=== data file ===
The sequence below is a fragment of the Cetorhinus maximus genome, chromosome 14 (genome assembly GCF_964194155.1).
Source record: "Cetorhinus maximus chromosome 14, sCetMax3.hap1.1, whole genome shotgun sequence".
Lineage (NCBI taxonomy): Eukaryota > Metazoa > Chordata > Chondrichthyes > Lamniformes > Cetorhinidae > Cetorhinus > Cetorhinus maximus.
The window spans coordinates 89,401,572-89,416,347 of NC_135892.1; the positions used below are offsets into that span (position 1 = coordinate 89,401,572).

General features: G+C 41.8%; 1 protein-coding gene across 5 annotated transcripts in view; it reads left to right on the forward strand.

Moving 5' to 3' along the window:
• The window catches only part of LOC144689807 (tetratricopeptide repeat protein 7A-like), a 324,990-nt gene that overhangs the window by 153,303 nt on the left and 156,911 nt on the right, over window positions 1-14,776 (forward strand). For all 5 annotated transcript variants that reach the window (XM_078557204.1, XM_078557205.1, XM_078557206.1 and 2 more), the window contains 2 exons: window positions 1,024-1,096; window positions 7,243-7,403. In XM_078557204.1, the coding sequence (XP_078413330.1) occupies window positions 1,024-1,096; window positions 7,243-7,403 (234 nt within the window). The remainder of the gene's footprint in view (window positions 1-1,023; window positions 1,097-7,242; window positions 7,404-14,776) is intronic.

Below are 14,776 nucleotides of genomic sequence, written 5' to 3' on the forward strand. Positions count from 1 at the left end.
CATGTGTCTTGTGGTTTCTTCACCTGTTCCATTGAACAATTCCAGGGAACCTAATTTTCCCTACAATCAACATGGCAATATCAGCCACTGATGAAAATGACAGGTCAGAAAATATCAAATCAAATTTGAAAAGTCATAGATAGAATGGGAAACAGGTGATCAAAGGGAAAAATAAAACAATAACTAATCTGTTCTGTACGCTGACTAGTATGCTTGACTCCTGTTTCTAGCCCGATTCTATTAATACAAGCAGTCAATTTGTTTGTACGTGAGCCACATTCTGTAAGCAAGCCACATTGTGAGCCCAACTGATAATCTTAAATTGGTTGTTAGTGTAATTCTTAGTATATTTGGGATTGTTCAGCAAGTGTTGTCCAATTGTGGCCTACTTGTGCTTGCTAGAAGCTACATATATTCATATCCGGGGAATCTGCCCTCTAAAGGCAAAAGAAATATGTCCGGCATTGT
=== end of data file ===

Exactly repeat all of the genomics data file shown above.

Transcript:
The sequence below is a fragment of the Cetorhinus maximus genome, chromosome 14 (genome assembly GCF_964194155.1).
Source record: "Cetorhinus maximus chromosome 14, sCetMax3.hap1.1, whole genome shotgun sequence".
Lineage (NCBI taxonomy): Eukaryota > Metazoa > Chordata > Chondrichthyes > Lamniformes > Cetorhinidae > Cetorhinus > Cetorhinus maximus.
The window spans coordinates 89,401,572-89,416,347 of NC_135892.1; the positions used below are offsets into that span (position 1 = coordinate 89,401,572).

General features: G+C 41.8%; 1 protein-coding gene across 5 annotated transcripts in view; it reads left to right on the forward strand.

Moving 5' to 3' along the window:
• The window catches only part of LOC144689807 (tetratricopeptide repeat protein 7A-like), a 324,990-nt gene that overhangs the window by 153,303 nt on the left and 156,911 nt on the right, over window positions 1-14,776 (forward strand). For all 5 annotated transcript variants that reach the window (XM_078557204.1, XM_078557205.1, XM_078557206.1 and 2 more), the window contains 2 exons: window positions 1,024-1,096; window positions 7,243-7,403. In XM_078557204.1, the coding sequence (XP_078413330.1) occupies window positions 1,024-1,096; window positions 7,243-7,403 (234 nt within the window). The remainder of the gene's footprint in view (window positions 1-1,023; window positions 1,097-7,242; window positions 7,404-14,776) is intronic.

Below are 14,776 nucleotides of genomic sequence, written 5' to 3' on the forward strand. Positions count from 1 at the left end.
CATGTGTCTTGTGGTTTCTTCACCTGTTCCATTGAACAATTCCAGGGAACCTAATTTTCCCTACAATCAACATGGCAATATCAGCCACTGATGAAAATGACAGGTCAGAAAATATCAAATCAAATTTGAAAAGTCATAGATAGAATGGGAAACAGGTGATCAAAGGGAAAAATAAAACAATAACTAATCTGTTCTGTACGCTGACTAGTATGCTTGACTCCTGTTTCTAGCCCGATTCTATTAATACAAGCAGTCAATTTGTTTGTACGTGAGCCACATTCTGTAAGCAAGCCACATTGTGAGCCCAACTGATAATCTTAAATTGGTTGTTAGTGTAATTCTTAGTATATTTGGGATTGTTCAGCAAGTGTTGTCCAATTGTGGCCTACTTGTGCTTGCTAGAAGCTACATATATTCATATCCGGGGAATCTGCCCTCTAAAGGCAAAAGAAATATGTCCGGCATTGT